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Two firemen in orange uniforms fight a fire by the side of the road. The flames are reaching high into the air and there is lots of smoke

A wildfire is not likely to be something you have seen before. They are enormous, burning infernos which are unpredictable and very dangerous. The graphic below shows the difference in scale compared to the next largest fire. Summer 2019/20 has been one of the worst fire seasons on record in Australia, an area the size of Portugal or 12 times the size of the 2018 Californian fires, is burning.

Wildfires can be human-caused events or are triggered naturally. The problem with natural wildfire is that it can burn for hours before being detected by firefighters, it can therefore burn over large swathes of forest. To classify a wildfire, you must determine which part of the forest they burn in:

Ground wildfires are fires which burn on the ground only, often below the level of leaves

Surface wildfires burn on the surface of the forest with flames reaching as high as 1.3 metres

Crown wildfires are by far the most dangerous as they occur in the tree tops and can spread exceptionally fast. They are considered to be the most destructive, particularly as the fire can jump from tree top to tree top. This makes firefighting almost impossible

A diagram where drawn flames shapes are used of different sizes to show how Australian wildfires compared to those in California and Siberia.
© Katharina Buchholz

 Where exactly are the fires?

There has been some confusion over map accuracy of the Australian bush fires, which raises important questions for geographers when sourcing content. This is particularly important whenever students cite authors, quote data and reference websites.

For live GIS data it is best to use the New South Wales Rural Fire Service website which is updated every 10 minutes although beware not all the symbols are bush fires. Equally for tracking wildfire in Victoria use the Victoria Volunteer Fire Service website. Other fire departments produce similar emergency condition maps.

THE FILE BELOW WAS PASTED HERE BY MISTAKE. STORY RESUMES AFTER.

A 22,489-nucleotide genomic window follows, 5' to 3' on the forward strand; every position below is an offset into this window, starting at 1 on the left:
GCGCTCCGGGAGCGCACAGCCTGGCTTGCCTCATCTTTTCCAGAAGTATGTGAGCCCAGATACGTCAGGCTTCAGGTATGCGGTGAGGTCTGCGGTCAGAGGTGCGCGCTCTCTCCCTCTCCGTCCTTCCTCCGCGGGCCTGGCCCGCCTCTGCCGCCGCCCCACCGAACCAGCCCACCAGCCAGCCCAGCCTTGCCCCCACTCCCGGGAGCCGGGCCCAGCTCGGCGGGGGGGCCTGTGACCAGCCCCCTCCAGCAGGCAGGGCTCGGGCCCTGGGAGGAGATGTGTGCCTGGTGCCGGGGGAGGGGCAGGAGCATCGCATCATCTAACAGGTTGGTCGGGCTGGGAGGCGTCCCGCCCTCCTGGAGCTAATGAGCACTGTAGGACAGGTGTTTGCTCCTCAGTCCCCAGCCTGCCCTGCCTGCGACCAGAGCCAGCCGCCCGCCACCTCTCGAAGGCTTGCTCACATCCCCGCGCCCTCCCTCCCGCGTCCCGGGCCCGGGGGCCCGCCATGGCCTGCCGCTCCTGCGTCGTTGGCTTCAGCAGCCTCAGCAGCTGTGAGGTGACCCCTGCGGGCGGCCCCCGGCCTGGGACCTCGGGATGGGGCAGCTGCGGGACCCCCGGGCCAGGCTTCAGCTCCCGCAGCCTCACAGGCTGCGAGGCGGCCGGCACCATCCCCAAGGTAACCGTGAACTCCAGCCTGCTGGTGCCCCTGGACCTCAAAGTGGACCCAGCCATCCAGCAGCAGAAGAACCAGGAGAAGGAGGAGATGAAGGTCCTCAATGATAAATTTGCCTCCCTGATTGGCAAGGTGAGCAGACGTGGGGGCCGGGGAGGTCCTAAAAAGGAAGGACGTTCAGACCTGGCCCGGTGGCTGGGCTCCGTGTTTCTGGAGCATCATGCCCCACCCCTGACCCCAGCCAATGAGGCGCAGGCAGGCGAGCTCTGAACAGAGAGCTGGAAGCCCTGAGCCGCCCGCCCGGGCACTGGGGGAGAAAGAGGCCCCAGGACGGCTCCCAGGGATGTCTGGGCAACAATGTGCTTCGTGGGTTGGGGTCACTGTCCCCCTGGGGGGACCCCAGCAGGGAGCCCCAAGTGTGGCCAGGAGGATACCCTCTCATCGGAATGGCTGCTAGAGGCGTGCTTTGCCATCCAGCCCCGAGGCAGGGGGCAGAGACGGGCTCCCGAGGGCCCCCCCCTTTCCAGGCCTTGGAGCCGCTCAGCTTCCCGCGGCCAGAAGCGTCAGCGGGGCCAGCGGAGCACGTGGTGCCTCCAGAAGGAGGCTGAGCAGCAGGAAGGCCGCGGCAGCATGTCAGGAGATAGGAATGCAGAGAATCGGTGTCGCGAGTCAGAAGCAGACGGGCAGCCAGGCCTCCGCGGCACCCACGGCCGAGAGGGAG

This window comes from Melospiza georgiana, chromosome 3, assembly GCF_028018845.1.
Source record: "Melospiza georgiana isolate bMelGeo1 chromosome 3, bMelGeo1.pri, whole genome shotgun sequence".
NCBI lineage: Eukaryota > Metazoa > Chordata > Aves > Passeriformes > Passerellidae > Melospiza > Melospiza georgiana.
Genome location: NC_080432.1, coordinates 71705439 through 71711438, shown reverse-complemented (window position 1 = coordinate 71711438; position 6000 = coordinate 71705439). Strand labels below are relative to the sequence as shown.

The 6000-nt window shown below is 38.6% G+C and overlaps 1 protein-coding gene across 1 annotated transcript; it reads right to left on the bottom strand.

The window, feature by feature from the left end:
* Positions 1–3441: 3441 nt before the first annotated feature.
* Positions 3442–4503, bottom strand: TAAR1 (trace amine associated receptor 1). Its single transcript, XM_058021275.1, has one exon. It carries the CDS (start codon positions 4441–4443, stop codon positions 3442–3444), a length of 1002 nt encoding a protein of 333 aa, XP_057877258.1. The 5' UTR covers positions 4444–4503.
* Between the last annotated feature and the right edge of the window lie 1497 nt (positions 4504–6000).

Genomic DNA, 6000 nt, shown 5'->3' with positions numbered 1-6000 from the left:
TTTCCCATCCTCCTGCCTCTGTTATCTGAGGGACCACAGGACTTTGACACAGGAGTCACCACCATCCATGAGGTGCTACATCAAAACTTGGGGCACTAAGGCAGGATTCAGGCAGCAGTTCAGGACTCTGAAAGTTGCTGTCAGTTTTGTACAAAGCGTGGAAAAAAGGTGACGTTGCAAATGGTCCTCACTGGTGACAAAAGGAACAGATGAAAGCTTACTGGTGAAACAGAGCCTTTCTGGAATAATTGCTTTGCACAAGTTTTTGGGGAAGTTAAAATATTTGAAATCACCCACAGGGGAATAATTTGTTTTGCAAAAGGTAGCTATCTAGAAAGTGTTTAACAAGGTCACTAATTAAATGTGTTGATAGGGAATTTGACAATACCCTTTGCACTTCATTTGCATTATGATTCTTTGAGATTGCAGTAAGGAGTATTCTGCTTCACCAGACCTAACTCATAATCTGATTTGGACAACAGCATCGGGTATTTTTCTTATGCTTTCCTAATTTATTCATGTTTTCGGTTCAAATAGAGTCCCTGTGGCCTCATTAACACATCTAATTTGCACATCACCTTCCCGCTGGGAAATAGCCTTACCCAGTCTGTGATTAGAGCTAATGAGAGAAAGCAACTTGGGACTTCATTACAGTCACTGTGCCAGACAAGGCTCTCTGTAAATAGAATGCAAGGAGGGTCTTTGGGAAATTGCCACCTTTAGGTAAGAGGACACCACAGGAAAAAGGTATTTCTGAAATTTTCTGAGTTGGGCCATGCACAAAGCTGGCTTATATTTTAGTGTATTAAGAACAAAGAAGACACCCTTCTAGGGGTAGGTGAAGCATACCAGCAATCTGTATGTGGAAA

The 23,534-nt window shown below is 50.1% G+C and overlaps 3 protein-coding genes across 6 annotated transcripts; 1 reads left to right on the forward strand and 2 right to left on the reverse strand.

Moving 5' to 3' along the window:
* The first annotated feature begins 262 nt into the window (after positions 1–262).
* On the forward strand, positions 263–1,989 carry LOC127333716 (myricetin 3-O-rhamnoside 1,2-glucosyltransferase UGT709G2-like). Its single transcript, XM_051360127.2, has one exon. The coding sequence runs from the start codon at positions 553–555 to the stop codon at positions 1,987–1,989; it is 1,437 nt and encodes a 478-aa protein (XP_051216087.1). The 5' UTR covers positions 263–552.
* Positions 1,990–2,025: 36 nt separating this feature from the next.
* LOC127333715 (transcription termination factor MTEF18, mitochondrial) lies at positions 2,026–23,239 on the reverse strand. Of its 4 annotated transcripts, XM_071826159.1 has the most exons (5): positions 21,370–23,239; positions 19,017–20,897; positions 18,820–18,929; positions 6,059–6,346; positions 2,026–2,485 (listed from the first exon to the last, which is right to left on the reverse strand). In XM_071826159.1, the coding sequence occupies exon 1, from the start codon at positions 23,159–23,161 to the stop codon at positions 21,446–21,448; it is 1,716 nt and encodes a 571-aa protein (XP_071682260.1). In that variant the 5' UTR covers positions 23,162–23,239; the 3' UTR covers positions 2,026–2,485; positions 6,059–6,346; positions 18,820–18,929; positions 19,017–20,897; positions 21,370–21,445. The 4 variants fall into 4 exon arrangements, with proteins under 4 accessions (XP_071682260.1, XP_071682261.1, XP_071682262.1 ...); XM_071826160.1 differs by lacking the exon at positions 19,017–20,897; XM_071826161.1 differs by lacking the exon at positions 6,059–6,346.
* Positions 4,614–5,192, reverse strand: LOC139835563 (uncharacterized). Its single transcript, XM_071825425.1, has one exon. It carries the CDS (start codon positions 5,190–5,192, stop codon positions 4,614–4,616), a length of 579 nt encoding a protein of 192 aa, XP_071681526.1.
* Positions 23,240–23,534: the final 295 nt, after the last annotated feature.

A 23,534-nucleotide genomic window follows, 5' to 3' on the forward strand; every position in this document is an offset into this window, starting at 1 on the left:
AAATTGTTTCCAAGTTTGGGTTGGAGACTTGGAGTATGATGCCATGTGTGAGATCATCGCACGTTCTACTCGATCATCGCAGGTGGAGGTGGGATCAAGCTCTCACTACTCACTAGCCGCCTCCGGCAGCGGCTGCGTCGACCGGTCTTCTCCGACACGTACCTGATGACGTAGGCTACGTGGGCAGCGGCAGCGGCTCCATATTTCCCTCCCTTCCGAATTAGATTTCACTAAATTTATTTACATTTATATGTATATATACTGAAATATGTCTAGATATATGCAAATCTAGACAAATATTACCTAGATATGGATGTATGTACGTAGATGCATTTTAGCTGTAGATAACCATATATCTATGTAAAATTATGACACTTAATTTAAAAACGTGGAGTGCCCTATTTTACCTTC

Why has there been some confusion?

Misinformation has made the situation worse. The artist, Anthony Hearsey, produced ‘a visualisation of one month of bush fire data’ which was wrongly tweeted as a wildfire map by singer Rihanna.  Others have misinterpreted symbols as proportional symbols or have used sites such as MyFireWatch, which collate data on all heat sources across Australia. Read more here.

This is an issue for all geographers to consider. How do you know your source is a reliable one? How can you collect trustworthy secondary data? When completing research think of our new acronym PEAT (reminding you, of course, that peat is a carbon store and yes, there are Australian peatlands.) Pause to consider if the source is:

Peer-to-peer reviewed?

Established as a well-known news outlet?

Argued in a well-reasoned way

Trade or professional quality? (written by practitioners in the field)

In Australia some residents might hear misinformation or look at inaccurate maps with dire repercussions if they initiate the wrong action for their fire plan. An example could be moving towards a dangerous wildfire rather than away from it. You can read about Australian fire plans from the New South Wales Rural Fire Service.